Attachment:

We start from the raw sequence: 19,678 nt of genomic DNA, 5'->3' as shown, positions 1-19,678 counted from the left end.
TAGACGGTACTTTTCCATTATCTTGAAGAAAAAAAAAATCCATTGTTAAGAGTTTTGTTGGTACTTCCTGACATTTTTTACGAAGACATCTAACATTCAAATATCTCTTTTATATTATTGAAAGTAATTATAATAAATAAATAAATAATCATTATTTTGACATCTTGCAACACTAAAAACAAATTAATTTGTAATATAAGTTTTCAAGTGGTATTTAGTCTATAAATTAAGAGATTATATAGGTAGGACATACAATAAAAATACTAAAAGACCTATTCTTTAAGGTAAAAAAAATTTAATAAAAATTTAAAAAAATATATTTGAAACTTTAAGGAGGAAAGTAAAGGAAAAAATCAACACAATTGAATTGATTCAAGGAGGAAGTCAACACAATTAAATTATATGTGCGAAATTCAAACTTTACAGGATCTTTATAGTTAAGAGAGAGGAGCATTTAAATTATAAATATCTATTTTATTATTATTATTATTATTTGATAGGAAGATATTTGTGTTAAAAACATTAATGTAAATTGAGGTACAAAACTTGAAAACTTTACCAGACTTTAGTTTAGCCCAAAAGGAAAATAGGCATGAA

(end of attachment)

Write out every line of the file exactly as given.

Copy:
We start from the raw sequence: 19,678 nt of genomic DNA, 5'->3' as shown, positions 1-19,678 counted from the left end.
TAGACGGTACTTTTCCATTATCTTGAAGAAAAAAAAAATCCATTGTTAAGAGTTTTGTTGGTACTTCCTGACATTTTTTACGAAGACATCTAACATTCAAATATCTCTTTTATATTATTGAAAGTAATTATAATAAATAAATAAATAATCATTATTTTGACATCTTGCAACACTAAAAACAAATTAATTTGTAATATAAGTTTTCAAGTGGTATTTAGTCTATAAATTAAGAGATTATATAGGTAGGACATACAATAAAAATACTAAAAGACCTATTCTTTAAGGTAAAAAAAATTTAATAAAAATTTAAAAAAATATATTTGAAACTTTAAGGAGGAAAGTAAAGGAAAAAATCAACACAATTGAATTGATTCAAGGAGGAAGTCAACACAATTAAATTATATGTGCGAAATTCAAACTTTACAGGATCTTTATAGTTAAGAGAGAGGAGCATTTAAATTATAAATATCTATTTTATTATTATTATTATTATTTGATAGGAAGATATTTGTGTTAAAAACATTAATGTAAATTGAGGTACAAAACTTGAAAACTTTACCAGACTTTAGTTTAGCCCAAAAGGAAAATAGGCATGAA